The Legend of Zelda: A Link Between Worlds (ALBW) strikes a healthy balance between nostalgia and innovative gameplay in its 15-hour campaign. Having the same top-down perspective as A Link to the Past, ALBW shares its predecessor’s visual style while shaking up the gameplay at every turn. While I was not a fan of how they gave Link access to all of his weapons near the beginning of the game, I appreciated the new open-world feel. Those that love any of the other Zelda games and play ALBW will probably fall in love with the series all over again.
Gameplay in ALBW consists of exploring a large overworld to find dungeons and rescue sages, which is pretty typical for a Zelda game. The main difference here is that the dungeons can be conquered in any order (for the most part), allowing this game to have a much more nonlinear feel than others in the series. This is even more surprising given ALBW’s old-school, 2D-esque, top-down perspective. The price of this freedom is access to nearly all of Link’s arsenal at the beginning of the game. This is necessary because most dungeons require certain items to complete them. For example, one dungeon requires the use of the hookshot to pull levers and another needs the sand rod to create new walkways. While fun, most of the items are useful in one or two dungeons and then quickly forgotten. These items can be rented or bought. The rental price is pretty low, but you drop the item and lose it when you die. Despite this, I seldom died and was able to buy the items outright pretty early in the game. Side-quests are plentiful, but unrewarding. Usually rupees are the reward for dodging chickens or solving an extra puzzle room, but you have so many rupees to burn through anyway. Completionists will be especially annoyed by the fact that a certain reward is given only if you dodge the chickens for more than 999 seconds. I lasted about 50 seconds in this mode.
The most innovative skill in Link’s repertoire is his new ability to merge into walls. This ability seems simple at first, but can be used in many areas and situations. Nearly any wall can be merged with and used as a clever pathway to a hidden heart piece. Some boss fights also use this mechanic to reveal the boss’ weak point. In the end, this mechanic really opens up the possibility for lateral thinking in a game with amazing puzzles. However, there are several missteps in the gameplay department. First, by giving Link access to most of his items early in the game, the developers took away much of the excitement of opening up big treasures in dungeons. Instead, many chests simply hold rupees (the game’s currency) or, at best, upgrades to current equipment. Second, puzzles rarely use more than one item to solve and never (as far as I know) use more than two. While this is somewhat understandable because only two items can be mapped to the face buttons on the 3DS without opening up your inventory, I feel like this was a missed opportunity. Despite these issues, the gameplay in ALBW remains its strongest selling point.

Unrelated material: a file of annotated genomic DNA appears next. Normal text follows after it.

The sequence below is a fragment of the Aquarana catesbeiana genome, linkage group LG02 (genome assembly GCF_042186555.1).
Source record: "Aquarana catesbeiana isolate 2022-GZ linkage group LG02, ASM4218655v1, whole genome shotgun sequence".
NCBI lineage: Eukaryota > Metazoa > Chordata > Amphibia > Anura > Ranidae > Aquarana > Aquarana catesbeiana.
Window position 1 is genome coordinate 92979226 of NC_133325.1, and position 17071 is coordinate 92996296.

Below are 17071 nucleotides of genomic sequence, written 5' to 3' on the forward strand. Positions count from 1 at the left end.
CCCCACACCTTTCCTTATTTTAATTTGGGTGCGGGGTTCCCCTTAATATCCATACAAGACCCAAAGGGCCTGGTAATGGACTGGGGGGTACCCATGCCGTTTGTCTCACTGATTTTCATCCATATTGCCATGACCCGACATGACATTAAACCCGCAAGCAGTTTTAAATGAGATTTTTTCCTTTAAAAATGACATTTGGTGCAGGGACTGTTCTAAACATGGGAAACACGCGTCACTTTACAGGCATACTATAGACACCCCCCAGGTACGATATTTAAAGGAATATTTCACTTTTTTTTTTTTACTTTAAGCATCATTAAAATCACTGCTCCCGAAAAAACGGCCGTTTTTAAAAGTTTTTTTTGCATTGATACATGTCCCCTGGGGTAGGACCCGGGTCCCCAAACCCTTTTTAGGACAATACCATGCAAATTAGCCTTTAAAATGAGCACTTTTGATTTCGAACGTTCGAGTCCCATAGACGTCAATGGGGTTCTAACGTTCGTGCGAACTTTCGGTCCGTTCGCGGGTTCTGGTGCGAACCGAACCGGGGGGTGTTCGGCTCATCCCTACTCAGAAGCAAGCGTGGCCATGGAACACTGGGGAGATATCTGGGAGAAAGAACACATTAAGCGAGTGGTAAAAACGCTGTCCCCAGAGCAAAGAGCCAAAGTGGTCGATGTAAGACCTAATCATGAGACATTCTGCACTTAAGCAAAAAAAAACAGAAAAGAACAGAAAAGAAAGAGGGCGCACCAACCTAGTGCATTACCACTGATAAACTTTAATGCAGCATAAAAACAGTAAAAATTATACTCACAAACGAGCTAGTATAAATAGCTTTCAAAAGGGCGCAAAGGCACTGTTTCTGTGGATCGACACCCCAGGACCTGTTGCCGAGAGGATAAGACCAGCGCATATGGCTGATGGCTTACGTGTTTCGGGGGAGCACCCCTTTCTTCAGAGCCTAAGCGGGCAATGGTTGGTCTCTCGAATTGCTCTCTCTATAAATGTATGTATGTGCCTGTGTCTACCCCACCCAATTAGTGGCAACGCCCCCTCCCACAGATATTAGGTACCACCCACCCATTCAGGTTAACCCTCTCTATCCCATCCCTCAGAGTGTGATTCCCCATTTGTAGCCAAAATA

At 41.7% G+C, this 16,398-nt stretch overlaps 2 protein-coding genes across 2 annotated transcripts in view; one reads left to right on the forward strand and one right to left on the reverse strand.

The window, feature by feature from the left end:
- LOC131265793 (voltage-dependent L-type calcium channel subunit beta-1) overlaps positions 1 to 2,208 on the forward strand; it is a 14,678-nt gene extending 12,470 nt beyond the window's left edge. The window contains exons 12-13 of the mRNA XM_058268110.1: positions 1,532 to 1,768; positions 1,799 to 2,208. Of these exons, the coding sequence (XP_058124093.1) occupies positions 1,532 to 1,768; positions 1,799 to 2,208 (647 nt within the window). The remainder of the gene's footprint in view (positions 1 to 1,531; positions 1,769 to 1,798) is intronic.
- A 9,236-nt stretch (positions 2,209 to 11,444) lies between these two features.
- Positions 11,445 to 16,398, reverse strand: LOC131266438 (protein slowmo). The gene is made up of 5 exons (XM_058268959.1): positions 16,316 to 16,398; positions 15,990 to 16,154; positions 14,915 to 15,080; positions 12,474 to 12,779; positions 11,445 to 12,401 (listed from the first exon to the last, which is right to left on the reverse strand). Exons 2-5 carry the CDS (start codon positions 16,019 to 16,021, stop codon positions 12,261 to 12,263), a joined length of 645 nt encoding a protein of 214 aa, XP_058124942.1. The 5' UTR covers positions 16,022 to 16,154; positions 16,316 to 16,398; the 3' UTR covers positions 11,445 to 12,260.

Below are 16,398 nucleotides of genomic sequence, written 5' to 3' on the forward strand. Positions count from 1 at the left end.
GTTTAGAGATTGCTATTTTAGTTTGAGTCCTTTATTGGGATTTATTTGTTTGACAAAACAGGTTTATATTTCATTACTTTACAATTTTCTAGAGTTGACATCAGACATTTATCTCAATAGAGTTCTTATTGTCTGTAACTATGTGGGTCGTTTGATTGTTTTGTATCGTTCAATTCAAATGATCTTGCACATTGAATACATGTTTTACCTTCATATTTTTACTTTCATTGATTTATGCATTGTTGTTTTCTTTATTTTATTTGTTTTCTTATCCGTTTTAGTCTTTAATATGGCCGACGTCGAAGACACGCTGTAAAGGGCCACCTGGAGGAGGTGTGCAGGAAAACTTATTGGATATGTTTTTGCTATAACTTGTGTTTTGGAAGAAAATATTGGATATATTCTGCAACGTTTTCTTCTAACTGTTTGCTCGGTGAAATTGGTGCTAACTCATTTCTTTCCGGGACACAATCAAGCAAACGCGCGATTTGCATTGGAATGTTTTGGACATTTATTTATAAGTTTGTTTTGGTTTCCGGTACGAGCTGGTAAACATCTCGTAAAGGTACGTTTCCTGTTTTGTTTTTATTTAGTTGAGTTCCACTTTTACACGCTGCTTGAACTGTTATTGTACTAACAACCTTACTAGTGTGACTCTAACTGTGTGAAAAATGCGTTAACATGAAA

The story, while very similar to the plots of other Zelda games, has a few unexpected twists that are somewhat worth the wait. I’ve never been a big fan of Zelda plot lines, but that may just be me.
Graphically, the game looks great for the 3DS. The cartoony (but not quite Windwaker) visuals are fluid and fit the game’s world perfectly. The 3D effect was definitely on more than off in this game because it makes some of the puzzles easier to visualize due to the very vertical level design. Some characters are really strange looking, but I suppose that is Zelda’s style. Finally, some of the water and fire effects looked really nice on the 3DS’s screen.
Sound design is great, but safe. Many of the tunes are classic Zelda tunes that are as catchy as they’ve ever been, but I can’t recall a single memorable new track. If you are a fan of classic Zelda music, you will really enjoy this soundtrack. If not, the music is not one of the selling points.
There is extremely minor questionable content in this game. Some characters have cleavage. The main antagonist is summoned in a demonic ritual (no pentagram or religious references). Magic is used by the main character. Enemies blink when hit and there is no blood in the game.
Despite the numerous flaws that I mentioned above, each of them felt extremely minor compared to all of the things ALBW does right. Giving all of the weapons to Link at the beginning felt relatively bad because the items were so interesting to use. Sidequests were fun to do even though the rewards were'nt worth it (about 100 rupees each). From its intricate and fulfilling puzzle design to its clever use of 3D effects, ALBW uses the 3DS to its full potential. Therefore, I would recommend this to most, if not all, 3DS owners.